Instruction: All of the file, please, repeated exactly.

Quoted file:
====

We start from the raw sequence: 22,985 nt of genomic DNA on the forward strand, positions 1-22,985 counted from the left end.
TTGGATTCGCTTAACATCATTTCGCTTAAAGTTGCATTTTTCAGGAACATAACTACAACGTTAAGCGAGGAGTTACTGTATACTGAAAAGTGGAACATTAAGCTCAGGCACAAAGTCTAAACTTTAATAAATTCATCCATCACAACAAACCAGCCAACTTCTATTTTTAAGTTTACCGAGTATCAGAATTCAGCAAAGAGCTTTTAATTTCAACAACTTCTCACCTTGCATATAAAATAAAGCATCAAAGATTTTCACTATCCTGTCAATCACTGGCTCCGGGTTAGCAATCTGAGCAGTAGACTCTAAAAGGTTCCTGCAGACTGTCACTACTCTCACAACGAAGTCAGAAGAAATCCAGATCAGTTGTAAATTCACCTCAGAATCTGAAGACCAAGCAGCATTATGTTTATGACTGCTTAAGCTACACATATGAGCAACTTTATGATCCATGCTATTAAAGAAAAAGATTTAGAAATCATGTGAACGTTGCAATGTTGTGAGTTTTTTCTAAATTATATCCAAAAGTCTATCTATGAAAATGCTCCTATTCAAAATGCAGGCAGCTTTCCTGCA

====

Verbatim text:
We start from the raw sequence: 22,985 nt of genomic DNA on the forward strand, positions 1-22,985 counted from the left end.
TTGGATTCGCTTAACATCATTTCGCTTAAAGTTGCATTTTTCAGGAACATAACTACAACGTTAAGCGAGGAGTTACTGTATACTGAAAAGTGGAACATTAAGCTCAGGCACAAAGTCTAAACTTTAATAAATTCATCCATCACAACAAACCAGCCAACTTCTATTTTTAAGTTTACCGAGTATCAGAATTCAGCAAAGAGCTTTTAATTTCAACAACTTCTCACCTTGCATATAAAATAAAGCATCAAAGATTTTCACTATCCTGTCAATCACTGGCTCCGGGTTAGCAATCTGAGCAGTAGACTCTAAAAGGTTCCTGCAGACTGTCACTACTCTCACAACGAAGTCAGAAGAAATCCAGATCAGTTGTAAATTCACCTCAGAATCTGAAGACCAAGCAGCATTATGTTTATGACTGCTTAAGCTACACATATGAGCAACTTTATGATCCATGCTATTAAAGAAAAAGATTTAGAAATCATGTGAACGTTGCAATGTTGTGAGTTTTTTCTAAATTATATCCAAAAGTCTATCTATGAAAATGCTCCTATTCAAAATGCAGGCAGCTTTCCTGCA